When was the last time you reviewed the source data in your applicant tracking system (ATS)? 94% of talent executives reported they’ve successfully used big data to “moderately or extensively” identify new candidate sources.
Given the critical role sources play in shaping your recruitment strategies and budget, it makes sense to start with an in depth-analysis of the various sources you currently track in your ATS. Having a strong handle on your source data leads to a more in-depth understanding of your hiring environment, which in-turn will lead to improved recruiting analytics, more effective recruiting programs and a strong ROI on all recruiting investments. But first you have to master the source data in your ATS.
Here are three recommendations to get started:
1. Clearly define your sources
Source tracking remains an onerous process for many companies due to an abundance of source field options that continues to grow with each new hiring initiative. Therefore, it’s essential to put some rigor around how new sources are created and how often the fields will be audited to ensure the field structure continues to make sense.
If you look at your list of available sources and the ones listed don’t clearly tell you where the hire truly came from, then your sources also aren’t telling you where you should or should not be spending budget or making other recruiting investments.
I would argue that if a source category can’t answer the question of where a hire came from, then you shouldn’t consider it a source and include it in your analysis.
—Barb Bidan, VP of Talent Attraction, Indeed
One way to establish guidelines around defining your sources is to ensure the entire team has a general understanding of what a “source” really is, and have internal alignment on that definition. For instance, most organizations consider career sites, professional networking sites, internal referrals and resume databases to be sources. Then, use these guidelines to determine exactly what will be input as a source into your system (i.e. what the actual name will be, such as “careers site”).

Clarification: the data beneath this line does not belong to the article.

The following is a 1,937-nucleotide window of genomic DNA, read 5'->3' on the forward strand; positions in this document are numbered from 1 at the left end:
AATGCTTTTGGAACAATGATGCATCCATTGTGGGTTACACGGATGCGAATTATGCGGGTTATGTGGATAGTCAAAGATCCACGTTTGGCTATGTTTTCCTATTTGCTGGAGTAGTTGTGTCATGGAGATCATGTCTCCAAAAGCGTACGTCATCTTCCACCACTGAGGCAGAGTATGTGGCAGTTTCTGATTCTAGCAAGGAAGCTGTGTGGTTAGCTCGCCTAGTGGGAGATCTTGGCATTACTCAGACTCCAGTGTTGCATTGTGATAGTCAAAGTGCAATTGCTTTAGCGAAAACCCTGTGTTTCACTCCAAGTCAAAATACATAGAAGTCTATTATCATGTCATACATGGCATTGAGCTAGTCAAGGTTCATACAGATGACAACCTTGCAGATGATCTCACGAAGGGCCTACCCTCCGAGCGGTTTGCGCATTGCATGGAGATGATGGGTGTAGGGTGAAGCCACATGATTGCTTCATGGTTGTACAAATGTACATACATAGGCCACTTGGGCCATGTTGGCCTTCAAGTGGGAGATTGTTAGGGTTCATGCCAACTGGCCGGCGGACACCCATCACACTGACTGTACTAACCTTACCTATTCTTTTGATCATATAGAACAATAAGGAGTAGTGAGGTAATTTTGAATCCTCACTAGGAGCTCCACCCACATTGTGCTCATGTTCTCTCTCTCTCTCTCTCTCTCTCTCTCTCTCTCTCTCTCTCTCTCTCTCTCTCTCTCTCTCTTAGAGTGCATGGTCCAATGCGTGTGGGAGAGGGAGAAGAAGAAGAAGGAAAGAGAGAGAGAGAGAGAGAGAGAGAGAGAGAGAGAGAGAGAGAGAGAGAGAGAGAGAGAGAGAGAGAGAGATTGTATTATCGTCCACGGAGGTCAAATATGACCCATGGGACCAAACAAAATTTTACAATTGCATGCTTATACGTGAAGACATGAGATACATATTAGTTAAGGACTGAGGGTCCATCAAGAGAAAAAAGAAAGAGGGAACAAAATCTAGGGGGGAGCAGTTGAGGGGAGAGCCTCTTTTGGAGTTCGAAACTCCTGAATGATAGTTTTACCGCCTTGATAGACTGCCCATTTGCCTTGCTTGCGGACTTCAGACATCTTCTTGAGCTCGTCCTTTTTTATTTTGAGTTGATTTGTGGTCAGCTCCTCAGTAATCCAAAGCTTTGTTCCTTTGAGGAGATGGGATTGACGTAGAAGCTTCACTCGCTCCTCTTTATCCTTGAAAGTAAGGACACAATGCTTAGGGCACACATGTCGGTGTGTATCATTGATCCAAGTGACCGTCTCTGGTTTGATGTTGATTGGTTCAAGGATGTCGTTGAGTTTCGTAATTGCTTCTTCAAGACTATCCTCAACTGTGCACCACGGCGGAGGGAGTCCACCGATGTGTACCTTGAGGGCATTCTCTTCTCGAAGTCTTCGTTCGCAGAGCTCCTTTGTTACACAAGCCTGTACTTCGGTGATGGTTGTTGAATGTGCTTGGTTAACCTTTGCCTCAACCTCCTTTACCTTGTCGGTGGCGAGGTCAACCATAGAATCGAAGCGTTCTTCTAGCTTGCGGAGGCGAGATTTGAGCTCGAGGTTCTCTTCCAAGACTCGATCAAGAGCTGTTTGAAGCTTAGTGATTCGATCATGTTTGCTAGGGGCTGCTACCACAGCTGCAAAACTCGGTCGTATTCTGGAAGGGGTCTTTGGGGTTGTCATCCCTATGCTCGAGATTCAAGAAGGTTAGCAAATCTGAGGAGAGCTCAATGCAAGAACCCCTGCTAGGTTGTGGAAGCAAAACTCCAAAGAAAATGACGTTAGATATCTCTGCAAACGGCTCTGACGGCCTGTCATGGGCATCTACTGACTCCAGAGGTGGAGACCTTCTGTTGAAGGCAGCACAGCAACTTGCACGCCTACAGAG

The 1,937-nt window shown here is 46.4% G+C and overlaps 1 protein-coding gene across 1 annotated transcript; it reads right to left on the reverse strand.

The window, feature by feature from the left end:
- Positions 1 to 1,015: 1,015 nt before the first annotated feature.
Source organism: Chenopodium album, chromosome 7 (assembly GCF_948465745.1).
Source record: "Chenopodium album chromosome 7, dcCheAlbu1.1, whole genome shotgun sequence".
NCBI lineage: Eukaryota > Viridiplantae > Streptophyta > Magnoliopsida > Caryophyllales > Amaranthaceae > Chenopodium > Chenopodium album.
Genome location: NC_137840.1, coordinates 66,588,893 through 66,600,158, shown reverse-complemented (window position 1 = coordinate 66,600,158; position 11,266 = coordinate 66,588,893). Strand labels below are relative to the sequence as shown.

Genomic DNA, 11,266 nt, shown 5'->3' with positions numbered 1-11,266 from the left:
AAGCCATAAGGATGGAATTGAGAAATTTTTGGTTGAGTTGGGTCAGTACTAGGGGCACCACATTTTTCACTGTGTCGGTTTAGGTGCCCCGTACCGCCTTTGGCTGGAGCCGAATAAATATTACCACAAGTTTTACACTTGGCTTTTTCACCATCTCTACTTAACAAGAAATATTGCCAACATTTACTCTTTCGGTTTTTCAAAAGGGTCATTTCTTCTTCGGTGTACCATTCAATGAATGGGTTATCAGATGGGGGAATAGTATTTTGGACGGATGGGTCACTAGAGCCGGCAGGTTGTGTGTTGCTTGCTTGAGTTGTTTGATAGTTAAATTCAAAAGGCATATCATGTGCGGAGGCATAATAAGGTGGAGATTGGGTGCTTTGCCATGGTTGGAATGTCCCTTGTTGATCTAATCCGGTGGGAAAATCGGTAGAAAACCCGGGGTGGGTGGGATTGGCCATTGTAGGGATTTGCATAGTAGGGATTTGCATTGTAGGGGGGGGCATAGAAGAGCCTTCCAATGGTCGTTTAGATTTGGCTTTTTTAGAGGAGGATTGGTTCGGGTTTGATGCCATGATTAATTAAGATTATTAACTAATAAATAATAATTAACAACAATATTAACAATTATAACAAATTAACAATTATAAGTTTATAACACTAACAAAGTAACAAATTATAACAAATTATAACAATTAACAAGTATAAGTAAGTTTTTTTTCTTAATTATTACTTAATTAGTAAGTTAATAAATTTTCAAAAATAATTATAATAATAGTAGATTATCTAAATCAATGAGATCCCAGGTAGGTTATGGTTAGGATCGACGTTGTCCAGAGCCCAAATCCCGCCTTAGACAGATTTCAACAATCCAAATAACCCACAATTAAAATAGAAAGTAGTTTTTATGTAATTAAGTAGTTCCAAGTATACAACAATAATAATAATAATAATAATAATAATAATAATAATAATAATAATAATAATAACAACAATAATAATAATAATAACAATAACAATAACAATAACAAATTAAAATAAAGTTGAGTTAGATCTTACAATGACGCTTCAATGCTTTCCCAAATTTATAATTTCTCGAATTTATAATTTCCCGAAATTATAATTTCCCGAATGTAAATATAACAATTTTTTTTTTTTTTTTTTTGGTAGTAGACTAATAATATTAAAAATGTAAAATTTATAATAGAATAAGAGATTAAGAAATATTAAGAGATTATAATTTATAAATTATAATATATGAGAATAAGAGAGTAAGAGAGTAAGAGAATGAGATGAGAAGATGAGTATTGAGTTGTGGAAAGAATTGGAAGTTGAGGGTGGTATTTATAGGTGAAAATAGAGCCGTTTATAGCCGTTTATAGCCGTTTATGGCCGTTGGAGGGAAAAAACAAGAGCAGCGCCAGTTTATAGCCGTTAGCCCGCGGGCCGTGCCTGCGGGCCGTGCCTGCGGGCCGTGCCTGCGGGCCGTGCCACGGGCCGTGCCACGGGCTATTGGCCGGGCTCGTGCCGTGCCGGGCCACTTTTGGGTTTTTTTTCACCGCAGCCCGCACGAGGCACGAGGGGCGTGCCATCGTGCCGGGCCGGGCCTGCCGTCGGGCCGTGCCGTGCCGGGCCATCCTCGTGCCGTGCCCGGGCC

2. Track metrics that lead to relevant insight
As companies have embraced a data-driven approach to recruiting, many have adopted simple metrics as their primary performance indicators. By simple metrics, I mean data points like number of hires and time to fill. The problem with most simple metrics is that, while they effectively report “what” you have accomplished, they do little to tell you “how” you have made those hires. Likewise, simple metrics lead to overly simplified cost per hire calculations which ultimately lead to misleading ROI calculations.
3. Use data to make strategic decisions about your sources
While the conversation around source data isn’t new, many organizations still struggle with understanding the data to select the right inbound and outbound channels to best serve their needs. When you truly understand how a source plays into a particular category of hire, you can spend more on what works and less on what doesn’t. A good source mix for one company for one type of position may be primarily focused on online job postings. For another, it may include referrals and social media. Accurate source data will give you the insight you need.
Understanding your source lets you fully understand where your hires are coming from, all while optimizing for performance. To learn more, download Uncovering the ROI in Your Talent Attraction Strategy.